Savage Pageant
Savage Pageant recounts the history of the defunct zoo, Jungleland, which housed Hollywood's show animals up until its closure in 1969. In it, Stark explores the concept of US American spectacle and its historic ties to celebrity culture, the maternal body, racist taxonomies, the mistreatment of animals, and ecological violence. With a hybrid, documentary poetics, Savage Pageant reveals how we attempt to narrate and control geographical space and how ghosts (remainders, the sketch, unfinished stories) collapse the tidy corners of our collective, accumulative histories.

Savage Pageant Details

TitleSavage Pageant
Author
LanguageEnglish
ReleaseMar 10th, 2020
PublisherBirds, LLC
ISBN-139780982617731
Rating
GenrePoetry, Science Nature

Savage Pageant Review

  • Courtney LeBlanc
    January 1, 1970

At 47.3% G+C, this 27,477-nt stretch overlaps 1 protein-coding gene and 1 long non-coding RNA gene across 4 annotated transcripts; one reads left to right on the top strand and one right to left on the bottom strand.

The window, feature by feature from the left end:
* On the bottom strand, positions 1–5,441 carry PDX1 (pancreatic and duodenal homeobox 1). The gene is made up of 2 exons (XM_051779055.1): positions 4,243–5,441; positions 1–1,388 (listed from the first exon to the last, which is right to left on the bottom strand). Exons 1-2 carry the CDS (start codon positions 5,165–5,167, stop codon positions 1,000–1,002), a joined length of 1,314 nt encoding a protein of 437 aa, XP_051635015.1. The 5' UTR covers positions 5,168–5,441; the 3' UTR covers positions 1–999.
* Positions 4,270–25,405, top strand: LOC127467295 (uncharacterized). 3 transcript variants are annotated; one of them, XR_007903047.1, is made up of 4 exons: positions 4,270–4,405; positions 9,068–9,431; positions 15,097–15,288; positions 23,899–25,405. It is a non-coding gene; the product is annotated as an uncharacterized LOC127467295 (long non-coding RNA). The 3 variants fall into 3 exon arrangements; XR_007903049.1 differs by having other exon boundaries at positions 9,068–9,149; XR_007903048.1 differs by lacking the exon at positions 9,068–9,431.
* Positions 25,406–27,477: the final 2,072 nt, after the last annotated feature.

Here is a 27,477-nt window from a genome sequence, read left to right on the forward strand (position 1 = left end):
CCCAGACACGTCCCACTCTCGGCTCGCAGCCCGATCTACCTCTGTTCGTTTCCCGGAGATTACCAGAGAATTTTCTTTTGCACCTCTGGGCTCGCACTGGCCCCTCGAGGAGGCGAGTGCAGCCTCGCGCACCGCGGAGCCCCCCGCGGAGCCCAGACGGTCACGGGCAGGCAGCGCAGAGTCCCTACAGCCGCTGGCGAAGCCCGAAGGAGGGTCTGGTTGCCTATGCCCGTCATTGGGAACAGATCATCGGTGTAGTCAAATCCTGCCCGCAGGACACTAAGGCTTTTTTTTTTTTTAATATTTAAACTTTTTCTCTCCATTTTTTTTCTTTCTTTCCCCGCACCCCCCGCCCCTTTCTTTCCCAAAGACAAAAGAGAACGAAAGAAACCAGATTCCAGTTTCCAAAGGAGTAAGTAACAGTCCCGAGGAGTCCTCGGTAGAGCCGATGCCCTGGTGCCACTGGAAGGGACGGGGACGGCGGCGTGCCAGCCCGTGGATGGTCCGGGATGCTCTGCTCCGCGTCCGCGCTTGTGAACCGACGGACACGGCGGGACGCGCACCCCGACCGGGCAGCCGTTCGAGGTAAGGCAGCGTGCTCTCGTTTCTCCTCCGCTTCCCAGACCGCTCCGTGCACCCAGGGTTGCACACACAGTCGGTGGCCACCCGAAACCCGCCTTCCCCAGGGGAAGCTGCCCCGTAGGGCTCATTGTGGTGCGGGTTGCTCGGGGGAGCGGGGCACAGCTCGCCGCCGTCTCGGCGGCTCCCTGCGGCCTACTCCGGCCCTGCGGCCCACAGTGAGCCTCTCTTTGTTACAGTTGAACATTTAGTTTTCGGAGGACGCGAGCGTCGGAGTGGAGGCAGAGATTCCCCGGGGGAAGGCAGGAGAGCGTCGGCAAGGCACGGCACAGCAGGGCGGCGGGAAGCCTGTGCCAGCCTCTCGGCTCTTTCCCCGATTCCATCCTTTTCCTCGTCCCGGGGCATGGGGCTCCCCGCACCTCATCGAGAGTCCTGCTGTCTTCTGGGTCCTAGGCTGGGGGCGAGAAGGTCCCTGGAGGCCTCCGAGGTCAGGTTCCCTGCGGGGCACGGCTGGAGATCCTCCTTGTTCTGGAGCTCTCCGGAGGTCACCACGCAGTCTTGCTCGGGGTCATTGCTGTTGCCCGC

Overall the poems I liked the most in this collection were the ones that focused on the poet's personal experiences/life but the majority of the poems focus on Jungleland, a privately owned wild animal place in California (I can't call it a sanctuary or refuge as that's not what it was). These poems I didn't love as much though I found them interesting. from Savage Pageant: A Genealogy: "My mother had four and wished for boys. // Sometimes you can't put all the bones / back where they're Overall the poems I liked the most in this collection were the ones that focused on the poet's personal experiences/life but the majority of the poems focus on Jungleland, a privately owned wild animal place in California (I can't call it a sanctuary or refuge as that's not what it was). These poems I didn't love as much though I found them interesting. from Savage Pageant: A Genealogy: "My mother had four and wished for boys. // Sometimes you can't put all the bones / back where they're supposed to go. // I had a boy and they took you out with a knife."from Savage Pageant: 33 Weeks: "I pay to sit // with a circle of strangers to feel / more prepared and one woman // cries. I feel my eyes roll and / I curl into another language."from Conversion Disorders in the Burn Pits, Please Take Flight: "if you can think / yourself better you can also make yourself sick / with love call it mania for a collective / breakdown a stress response against a line of history / that speeds fast like red metal towards dense fog"
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